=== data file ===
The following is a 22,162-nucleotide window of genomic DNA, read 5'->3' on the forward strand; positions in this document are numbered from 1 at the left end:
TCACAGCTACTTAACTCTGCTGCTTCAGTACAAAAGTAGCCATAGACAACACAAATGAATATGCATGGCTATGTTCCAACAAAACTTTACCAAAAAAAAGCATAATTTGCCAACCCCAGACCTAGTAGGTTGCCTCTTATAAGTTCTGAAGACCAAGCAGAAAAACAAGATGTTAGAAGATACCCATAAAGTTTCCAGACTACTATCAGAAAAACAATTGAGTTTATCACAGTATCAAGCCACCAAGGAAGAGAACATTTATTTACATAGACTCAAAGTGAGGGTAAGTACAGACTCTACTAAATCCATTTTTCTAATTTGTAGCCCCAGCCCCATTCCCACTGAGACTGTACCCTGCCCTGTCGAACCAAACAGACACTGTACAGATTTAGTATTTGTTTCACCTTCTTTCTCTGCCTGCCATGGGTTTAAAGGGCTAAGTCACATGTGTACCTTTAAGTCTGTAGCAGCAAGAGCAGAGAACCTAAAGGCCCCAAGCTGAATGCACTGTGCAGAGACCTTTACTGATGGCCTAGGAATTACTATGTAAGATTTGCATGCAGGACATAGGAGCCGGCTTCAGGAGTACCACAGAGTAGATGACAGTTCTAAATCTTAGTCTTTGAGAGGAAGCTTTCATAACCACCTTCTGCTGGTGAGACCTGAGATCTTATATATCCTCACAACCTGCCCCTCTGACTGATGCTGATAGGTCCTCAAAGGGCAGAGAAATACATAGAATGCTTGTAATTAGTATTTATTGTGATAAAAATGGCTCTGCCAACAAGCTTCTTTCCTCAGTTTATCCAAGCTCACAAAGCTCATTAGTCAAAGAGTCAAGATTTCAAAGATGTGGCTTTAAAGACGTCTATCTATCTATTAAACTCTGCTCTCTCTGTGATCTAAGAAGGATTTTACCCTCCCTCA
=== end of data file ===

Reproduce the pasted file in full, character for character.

The following is a 22,162-nucleotide window of genomic DNA, read 5'->3' on the forward strand; positions in this document are numbered from 1 at the left end:
TCACAGCTACTTAACTCTGCTGCTTCAGTACAAAAGTAGCCATAGACAACACAAATGAATATGCATGGCTATGTTCCAACAAAACTTTACCAAAAAAAAGCATAATTTGCCAACCCCAGACCTAGTAGGTTGCCTCTTATAAGTTCTGAAGACCAAGCAGAAAAACAAGATGTTAGAAGATACCCATAAAGTTTCCAGACTACTATCAGAAAAACAATTGAGTTTATCACAGTATCAAGCCACCAAGGAAGAGAACATTTATTTACATAGACTCAAAGTGAGGGTAAGTACAGACTCTACTAAATCCATTTTTCTAATTTGTAGCCCCAGCCCCATTCCCACTGAGACTGTACCCTGCCCTGTCGAACCAAACAGACACTGTACAGATTTAGTATTTGTTTCACCTTCTTTCTCTGCCTGCCATGGGTTTAAAGGGCTAAGTCACATGTGTACCTTTAAGTCTGTAGCAGCAAGAGCAGAGAACCTAAAGGCCCCAAGCTGAATGCACTGTGCAGAGACCTTTACTGATGGCCTAGGAATTACTATGTAAGATTTGCATGCAGGACATAGGAGCCGGCTTCAGGAGTACCACAGAGTAGATGACAGTTCTAAATCTTAGTCTTTGAGAGGAAGCTTTCATAACCACCTTCTGCTGGTGAGACCTGAGATCTTATATATCCTCACAACCTGCCCCTCTGACTGATGCTGATAGGTCCTCAAAGGGCAGAGAAATACATAGAATGCTTGTAATTAGTATTTATTGTGATAAAAATGGCTCTGCCAACAAGCTTCTTTCCTCAGTTTATCCAAGCTCACAAAGCTCATTAGTCAAAGAGTCAAGATTTCAAAGATGTGGCTTTAAAGACGTCTATCTATCTATTAAACTCTGCTCTCTCTGTGATCTAAGAAGGATTTTACCCTCCCTCA